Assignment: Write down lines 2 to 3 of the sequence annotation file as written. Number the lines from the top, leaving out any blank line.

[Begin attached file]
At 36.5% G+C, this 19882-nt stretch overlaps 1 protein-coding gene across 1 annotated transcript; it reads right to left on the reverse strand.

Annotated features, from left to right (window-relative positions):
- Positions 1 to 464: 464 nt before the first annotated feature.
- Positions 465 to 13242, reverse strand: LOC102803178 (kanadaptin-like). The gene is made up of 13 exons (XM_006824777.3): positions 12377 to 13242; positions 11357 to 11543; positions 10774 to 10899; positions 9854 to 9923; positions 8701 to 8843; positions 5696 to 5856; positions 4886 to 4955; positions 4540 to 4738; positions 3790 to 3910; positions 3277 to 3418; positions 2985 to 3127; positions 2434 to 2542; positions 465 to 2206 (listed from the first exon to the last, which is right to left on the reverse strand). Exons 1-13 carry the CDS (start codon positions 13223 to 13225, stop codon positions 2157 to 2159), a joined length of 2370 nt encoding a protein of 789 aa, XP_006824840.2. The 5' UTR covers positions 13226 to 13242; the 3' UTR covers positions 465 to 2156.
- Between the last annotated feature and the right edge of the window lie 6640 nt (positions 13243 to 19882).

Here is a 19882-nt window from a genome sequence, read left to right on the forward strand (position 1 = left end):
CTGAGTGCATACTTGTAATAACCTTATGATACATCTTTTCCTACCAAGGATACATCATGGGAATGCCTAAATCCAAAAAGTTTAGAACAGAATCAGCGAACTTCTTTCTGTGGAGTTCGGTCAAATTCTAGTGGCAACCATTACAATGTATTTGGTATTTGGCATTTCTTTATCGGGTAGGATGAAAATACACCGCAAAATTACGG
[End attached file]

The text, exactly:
Annotated features, from left to right (window-relative positions):
- Positions 1 to 464: 464 nt before the first annotated feature.